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With: William S. Hart, Jane Novak, Robert McKim, Lloyd Bacon, Leo Pierson, Bert Sprotte, Charles Arling
Written by: C. Gardner Sullivan
Directed by: Lambert Hillyer
MPAA Rating: NR
Running Time: 69
Date: 07/19/1919
IMDB

Wagon Tracks (1919)

3 1/2 Stars (out of 4)

Desert Topping

By Jeffrey M. Anderson

I'm not sure how many movie buffs are going to buy this 98-year-old, silent-era Western on Blu-ray, but, regardless, fans of silent movies and/or Westerns are urged to check it out. Wagon Tracks features one of the biggest screen stars of the day, William S. Hart, mainly known for his cowboy films, but here dressed entirely in buckskins (and named "Buckskin Hamilton").

He's about to lead a wagon train on the Santa Fe Trail, and is preparing to meet a steamer full of passengers. On that steamer is his younger brother, whom Buckskin raised and sent to medical school. Unfortunately, a lowdown gambler named Washburn (Robert McKim) and his sidekick (Lloyd Bacon) have killed the brother, and have blamed it on Washburn's sister, Jane (Jane Novak).

On the trail, Jane sees how upstanding and gentle Buckskin really is -- singing a baby to sleep, giving his ration of water to his horse and dogs -- and decides to tell him the truth. He walks the two villains out into the desert, determined to get them to admit their wrongdoing. Meanwhile, one of the whites has shot an Indian, and the rest of the tribe demands retribution; someone must die, or the travelers will suffer a full-scale attack.

The outdoor cinematography here is quite striking for such an early production, with a vivid sense of heat, dust, and landscape, with desert mirages, and faces illuminated by campfire. Director Lambert Hillyer makes fine use of close-ups, with lovely lead actress Novak conveying great anguish and Hart unafraid to show tears streaming down his long, rugged face. There's an awkward early sequence in which the murder is intercut with shots of Hart talking playfully to his horses, but after that, the movie comes together in a visceral way that's surprisingly and poetically artful.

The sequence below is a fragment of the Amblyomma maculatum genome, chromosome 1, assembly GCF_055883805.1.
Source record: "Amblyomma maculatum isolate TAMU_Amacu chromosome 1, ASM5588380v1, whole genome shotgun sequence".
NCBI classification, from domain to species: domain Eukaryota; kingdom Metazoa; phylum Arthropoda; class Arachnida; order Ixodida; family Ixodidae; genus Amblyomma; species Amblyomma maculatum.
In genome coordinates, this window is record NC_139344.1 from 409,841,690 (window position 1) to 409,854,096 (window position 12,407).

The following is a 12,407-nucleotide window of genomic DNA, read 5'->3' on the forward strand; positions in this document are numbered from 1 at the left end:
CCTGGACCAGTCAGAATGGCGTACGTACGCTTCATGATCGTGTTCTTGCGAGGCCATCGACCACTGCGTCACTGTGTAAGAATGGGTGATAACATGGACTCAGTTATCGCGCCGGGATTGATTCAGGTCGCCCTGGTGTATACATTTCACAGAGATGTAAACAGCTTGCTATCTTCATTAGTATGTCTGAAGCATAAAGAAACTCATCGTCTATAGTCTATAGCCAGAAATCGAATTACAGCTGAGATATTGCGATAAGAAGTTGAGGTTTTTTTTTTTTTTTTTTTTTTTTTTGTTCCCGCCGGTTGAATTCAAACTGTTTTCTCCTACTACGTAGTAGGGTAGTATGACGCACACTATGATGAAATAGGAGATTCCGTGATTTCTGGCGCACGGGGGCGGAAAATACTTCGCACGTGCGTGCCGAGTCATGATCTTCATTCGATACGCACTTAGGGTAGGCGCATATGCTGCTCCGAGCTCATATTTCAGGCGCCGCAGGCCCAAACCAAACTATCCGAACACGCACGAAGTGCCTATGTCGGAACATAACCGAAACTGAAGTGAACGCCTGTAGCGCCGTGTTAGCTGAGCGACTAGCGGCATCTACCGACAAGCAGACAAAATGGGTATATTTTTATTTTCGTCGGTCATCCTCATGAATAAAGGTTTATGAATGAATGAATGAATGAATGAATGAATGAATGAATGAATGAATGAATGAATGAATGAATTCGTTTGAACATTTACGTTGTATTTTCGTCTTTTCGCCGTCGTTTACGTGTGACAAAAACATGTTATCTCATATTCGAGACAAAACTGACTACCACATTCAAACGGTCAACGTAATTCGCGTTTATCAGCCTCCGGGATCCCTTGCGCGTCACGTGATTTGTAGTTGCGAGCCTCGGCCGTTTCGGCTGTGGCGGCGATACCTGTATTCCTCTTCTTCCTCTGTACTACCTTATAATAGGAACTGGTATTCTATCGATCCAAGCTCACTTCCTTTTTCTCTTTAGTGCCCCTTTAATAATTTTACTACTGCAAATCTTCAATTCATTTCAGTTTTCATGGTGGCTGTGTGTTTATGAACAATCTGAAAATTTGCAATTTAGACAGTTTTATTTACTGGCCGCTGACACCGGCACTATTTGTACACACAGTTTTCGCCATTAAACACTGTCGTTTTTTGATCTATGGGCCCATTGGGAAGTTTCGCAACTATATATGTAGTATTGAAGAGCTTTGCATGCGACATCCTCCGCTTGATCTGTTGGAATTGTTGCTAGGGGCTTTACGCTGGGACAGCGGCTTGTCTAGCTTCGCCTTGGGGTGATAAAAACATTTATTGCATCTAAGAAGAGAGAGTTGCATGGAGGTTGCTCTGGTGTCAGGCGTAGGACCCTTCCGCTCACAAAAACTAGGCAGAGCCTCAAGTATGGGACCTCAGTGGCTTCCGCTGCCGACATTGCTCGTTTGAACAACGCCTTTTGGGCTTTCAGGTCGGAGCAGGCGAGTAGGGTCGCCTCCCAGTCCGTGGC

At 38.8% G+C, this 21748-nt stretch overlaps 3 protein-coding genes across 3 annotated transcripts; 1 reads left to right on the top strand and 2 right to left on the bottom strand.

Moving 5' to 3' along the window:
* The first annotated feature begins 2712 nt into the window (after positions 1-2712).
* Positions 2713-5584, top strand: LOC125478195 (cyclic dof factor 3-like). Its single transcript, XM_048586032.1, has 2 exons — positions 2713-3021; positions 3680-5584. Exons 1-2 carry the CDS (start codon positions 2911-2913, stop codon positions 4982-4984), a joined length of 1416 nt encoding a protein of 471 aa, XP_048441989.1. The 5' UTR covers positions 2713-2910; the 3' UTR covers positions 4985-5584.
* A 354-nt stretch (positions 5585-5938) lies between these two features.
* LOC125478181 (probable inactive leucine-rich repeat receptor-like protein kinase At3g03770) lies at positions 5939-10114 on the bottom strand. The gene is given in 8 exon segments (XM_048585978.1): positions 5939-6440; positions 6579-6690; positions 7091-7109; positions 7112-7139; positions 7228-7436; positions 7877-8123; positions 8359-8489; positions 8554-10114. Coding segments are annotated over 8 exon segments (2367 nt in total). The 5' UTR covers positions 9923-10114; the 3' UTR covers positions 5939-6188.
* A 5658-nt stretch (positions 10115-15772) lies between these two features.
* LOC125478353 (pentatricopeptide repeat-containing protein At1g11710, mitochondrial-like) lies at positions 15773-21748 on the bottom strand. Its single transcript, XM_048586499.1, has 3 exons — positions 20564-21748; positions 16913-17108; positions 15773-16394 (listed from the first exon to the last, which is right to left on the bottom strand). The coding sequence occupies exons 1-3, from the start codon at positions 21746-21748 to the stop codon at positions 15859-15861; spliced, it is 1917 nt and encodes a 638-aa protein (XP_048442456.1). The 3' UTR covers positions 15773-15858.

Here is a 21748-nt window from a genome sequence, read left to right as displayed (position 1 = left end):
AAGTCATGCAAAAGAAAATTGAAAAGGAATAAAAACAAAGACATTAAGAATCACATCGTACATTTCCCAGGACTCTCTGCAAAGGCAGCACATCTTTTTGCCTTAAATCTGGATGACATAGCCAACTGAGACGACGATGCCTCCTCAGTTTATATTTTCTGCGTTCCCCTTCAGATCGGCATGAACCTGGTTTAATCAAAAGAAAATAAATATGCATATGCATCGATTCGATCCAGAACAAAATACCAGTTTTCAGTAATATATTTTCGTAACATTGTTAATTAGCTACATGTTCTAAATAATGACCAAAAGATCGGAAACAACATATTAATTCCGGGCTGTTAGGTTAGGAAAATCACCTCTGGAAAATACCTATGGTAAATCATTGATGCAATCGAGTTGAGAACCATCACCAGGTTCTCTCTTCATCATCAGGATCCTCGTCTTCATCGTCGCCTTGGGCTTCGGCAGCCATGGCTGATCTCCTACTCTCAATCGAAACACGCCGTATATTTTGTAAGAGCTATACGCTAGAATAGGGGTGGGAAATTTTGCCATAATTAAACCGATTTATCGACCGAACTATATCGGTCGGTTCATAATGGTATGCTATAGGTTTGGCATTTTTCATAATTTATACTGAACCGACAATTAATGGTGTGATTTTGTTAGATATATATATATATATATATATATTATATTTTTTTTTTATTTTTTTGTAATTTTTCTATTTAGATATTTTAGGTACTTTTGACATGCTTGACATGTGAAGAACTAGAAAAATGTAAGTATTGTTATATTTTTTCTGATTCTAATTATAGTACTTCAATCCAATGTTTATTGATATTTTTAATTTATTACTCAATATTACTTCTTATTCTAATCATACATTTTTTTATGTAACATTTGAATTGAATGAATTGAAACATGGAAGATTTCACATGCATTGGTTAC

The intertitles in Wagon Tracks feature some cute drawings and some wonderful dime-store poetry. The images of blacks (singing on board the river boat) and American Indians (doing a war dance) are, of course, troubling, but no more than any other films of the period.

A review from the Los Angeles Times said "the great desert screen epic is with us at last," and singled out the screenplay as a "masterpiece." Olive Films has released the Blu-ray in January of 2017. The picture looks sharply restored, with lovely grain and vivid tinting, and a piano score by Andrew Earle Simpson; the last reel of the film suffers from some warping, but it's not too bad. Recommended.

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